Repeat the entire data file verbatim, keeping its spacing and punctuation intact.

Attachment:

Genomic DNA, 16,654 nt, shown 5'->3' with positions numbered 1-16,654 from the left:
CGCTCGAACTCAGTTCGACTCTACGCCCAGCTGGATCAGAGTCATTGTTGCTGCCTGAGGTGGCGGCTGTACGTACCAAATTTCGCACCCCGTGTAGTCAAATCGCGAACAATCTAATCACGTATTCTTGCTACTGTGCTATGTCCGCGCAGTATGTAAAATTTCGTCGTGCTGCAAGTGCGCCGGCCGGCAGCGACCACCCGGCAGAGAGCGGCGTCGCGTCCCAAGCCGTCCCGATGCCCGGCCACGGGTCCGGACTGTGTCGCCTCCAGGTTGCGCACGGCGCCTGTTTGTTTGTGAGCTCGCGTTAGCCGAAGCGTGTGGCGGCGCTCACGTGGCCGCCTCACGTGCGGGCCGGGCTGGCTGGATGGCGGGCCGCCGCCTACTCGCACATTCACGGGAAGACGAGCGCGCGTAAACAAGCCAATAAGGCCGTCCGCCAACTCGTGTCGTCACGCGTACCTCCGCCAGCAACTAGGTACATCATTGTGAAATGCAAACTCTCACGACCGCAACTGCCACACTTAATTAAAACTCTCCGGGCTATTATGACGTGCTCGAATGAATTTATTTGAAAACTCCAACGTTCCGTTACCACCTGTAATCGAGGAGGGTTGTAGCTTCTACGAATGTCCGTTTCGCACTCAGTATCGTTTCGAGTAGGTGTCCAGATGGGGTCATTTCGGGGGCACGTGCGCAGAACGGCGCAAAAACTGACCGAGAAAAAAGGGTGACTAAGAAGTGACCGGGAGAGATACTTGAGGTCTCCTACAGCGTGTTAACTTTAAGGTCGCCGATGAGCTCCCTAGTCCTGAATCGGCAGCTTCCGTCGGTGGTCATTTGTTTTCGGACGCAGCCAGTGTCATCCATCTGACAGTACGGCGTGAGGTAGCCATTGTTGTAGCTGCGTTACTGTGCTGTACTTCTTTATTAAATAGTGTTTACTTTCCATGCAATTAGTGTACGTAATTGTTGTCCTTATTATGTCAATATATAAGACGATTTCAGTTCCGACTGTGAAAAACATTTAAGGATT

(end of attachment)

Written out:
Genomic DNA, 16,654 nt, shown 5'->3' with positions numbered 1-16,654 from the left:
CGCTCGAACTCAGTTCGACTCTACGCCCAGCTGGATCAGAGTCATTGTTGCTGCCTGAGGTGGCGGCTGTACGTACCAAATTTCGCACCCCGTGTAGTCAAATCGCGAACAATCTAATCACGTATTCTTGCTACTGTGCTATGTCCGCGCAGTATGTAAAATTTCGTCGTGCTGCAAGTGCGCCGGCCGGCAGCGACCACCCGGCAGAGAGCGGCGTCGCGTCCCAAGCCGTCCCGATGCCCGGCCACGGGTCCGGACTGTGTCGCCTCCAGGTTGCGCACGGCGCCTGTTTGTTTGTGAGCTCGCGTTAGCCGAAGCGTGTGGCGGCGCTCACGTGGCCGCCTCACGTGCGGGCCGGGCTGGCTGGATGGCGGGCCGCCGCCTACTCGCACATTCACGGGAAGACGAGCGCGCGTAAACAAGCCAATAAGGCCGTCCGCCAACTCGTGTCGTCACGCGTACCTCCGCCAGCAACTAGGTACATCATTGTGAAATGCAAACTCTCACGACCGCAACTGCCACACTTAATTAAAACTCTCCGGGCTATTATGACGTGCTCGAATGAATTTATTTGAAAACTCCAACGTTCCGTTACCACCTGTAATCGAGGAGGGTTGTAGCTTCTACGAATGTCCGTTTCGCACTCAGTATCGTTTCGAGTAGGTGTCCAGATGGGGTCATTTCGGGGGCACGTGCGCAGAACGGCGCAAAAACTGACCGAGAAAAAAGGGTGACTAAGAAGTGACCGGGAGAGATACTTGAGGTCTCCTACAGCGTGTTAACTTTAAGGTCGCCGATGAGCTCCCTAGTCCTGAATCGGCAGCTTCCGTCGGTGGTCATTTGTTTTCGGACGCAGCCAGTGTCATCCATCTGACAGTACGGCGTGAGGTAGCCATTGTTGTAGCTGCGTTACTGTGCTGTACTTCTTTATTAAATAGTGTTTACTTTCCATGCAATTAGTGTACGTAATTGTTGTCCTTATTATGTCAATATATAAGACGATTTCAGTTCCGACTGTGAAAAACATTTAAGGATT